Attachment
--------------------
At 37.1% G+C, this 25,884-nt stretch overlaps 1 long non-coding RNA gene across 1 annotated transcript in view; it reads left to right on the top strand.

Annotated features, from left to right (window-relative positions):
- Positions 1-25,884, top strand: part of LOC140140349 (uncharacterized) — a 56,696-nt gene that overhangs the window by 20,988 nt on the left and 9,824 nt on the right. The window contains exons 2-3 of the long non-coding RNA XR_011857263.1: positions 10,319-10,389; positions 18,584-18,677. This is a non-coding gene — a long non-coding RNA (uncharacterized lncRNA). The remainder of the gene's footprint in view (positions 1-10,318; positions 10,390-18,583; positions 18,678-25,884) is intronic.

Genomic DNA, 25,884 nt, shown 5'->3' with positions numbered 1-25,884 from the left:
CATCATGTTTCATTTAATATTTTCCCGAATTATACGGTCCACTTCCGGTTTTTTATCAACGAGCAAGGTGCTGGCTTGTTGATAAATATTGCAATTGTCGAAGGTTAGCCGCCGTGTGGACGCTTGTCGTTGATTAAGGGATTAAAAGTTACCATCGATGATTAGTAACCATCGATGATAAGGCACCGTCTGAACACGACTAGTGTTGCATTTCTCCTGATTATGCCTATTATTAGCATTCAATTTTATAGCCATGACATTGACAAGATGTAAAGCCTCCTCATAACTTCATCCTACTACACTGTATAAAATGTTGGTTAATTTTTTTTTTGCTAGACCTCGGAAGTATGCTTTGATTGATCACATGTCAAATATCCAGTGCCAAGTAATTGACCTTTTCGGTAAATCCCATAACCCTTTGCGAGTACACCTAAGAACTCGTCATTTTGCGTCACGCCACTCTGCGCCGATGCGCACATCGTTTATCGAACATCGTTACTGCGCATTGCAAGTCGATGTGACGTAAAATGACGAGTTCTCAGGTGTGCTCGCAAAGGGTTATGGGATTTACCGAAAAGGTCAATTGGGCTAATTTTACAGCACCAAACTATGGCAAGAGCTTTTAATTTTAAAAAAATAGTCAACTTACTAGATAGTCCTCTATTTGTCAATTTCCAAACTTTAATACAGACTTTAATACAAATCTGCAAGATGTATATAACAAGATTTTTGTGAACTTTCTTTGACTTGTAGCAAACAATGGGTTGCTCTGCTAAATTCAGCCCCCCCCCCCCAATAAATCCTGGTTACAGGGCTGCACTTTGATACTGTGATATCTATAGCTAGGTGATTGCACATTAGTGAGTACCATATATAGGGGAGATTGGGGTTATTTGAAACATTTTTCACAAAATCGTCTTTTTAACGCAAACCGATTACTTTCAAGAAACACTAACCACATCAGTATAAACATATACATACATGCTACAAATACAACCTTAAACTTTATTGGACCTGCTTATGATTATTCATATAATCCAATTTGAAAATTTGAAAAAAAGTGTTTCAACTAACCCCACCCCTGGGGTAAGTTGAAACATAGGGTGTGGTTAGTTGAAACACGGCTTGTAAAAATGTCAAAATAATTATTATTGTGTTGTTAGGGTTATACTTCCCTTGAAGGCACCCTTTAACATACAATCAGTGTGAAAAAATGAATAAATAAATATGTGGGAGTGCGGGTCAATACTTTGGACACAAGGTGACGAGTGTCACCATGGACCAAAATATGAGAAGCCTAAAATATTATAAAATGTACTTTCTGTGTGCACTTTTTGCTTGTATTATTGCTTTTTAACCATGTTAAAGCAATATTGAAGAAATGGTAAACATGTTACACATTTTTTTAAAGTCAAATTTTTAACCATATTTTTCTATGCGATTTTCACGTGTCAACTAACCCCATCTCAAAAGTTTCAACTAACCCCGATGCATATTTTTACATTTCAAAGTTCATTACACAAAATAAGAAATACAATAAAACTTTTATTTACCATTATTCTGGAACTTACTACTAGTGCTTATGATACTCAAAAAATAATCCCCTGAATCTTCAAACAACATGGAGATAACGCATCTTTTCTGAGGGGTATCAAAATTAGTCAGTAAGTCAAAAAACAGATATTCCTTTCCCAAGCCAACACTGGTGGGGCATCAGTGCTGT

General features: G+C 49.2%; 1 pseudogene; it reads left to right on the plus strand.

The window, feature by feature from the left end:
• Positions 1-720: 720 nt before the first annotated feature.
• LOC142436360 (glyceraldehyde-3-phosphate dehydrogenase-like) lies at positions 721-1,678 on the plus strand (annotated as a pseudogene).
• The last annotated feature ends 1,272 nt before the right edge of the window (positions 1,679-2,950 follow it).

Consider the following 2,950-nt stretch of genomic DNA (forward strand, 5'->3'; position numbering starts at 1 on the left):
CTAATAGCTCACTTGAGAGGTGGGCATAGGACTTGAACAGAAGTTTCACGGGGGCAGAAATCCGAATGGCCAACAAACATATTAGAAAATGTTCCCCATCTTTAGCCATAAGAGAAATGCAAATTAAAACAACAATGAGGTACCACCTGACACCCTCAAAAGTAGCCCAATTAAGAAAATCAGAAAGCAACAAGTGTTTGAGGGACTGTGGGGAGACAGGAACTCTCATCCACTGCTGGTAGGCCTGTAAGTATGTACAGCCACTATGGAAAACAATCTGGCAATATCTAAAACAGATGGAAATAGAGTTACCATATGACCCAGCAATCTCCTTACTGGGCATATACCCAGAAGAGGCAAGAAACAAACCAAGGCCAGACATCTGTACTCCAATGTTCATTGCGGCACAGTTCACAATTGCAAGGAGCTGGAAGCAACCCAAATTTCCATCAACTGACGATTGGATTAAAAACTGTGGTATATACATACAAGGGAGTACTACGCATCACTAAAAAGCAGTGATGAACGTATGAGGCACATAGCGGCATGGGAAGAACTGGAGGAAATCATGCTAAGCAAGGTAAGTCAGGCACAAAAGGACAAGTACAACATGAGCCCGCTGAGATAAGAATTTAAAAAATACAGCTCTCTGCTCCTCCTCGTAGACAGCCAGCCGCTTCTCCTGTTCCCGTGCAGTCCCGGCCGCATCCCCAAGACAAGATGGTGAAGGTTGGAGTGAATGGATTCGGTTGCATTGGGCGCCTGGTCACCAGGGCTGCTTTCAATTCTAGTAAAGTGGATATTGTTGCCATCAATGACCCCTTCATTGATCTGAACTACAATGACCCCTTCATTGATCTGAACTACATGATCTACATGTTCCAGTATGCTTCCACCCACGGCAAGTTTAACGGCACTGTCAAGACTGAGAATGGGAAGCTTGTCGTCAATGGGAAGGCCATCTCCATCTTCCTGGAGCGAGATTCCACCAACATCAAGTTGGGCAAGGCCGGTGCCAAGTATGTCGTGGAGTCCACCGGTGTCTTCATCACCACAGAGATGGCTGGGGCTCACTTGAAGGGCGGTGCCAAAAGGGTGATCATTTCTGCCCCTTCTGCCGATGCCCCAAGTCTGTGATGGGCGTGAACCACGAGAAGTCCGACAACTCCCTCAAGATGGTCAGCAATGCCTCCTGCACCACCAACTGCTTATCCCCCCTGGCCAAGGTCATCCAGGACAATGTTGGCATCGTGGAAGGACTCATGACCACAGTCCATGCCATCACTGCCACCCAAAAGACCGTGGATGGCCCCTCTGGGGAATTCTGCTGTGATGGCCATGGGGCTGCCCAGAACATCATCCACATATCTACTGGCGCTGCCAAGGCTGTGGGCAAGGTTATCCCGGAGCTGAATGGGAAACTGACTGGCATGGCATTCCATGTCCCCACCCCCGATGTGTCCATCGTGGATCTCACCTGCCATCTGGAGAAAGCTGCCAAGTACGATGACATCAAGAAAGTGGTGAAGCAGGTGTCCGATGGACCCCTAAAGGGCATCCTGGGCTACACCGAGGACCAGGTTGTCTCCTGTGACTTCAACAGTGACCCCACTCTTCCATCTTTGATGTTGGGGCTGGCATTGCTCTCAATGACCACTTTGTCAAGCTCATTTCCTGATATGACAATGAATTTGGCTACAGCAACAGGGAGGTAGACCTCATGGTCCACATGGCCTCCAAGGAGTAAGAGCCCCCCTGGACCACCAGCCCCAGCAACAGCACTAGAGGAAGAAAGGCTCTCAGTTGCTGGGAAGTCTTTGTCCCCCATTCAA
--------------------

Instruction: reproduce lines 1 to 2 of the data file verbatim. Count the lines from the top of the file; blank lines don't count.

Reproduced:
At 37.1% G+C, this 25,884-nt stretch overlaps 1 long non-coding RNA gene across 1 annotated transcript in view; it reads left to right on the top strand.

Annotated features, from left to right (window-relative positions):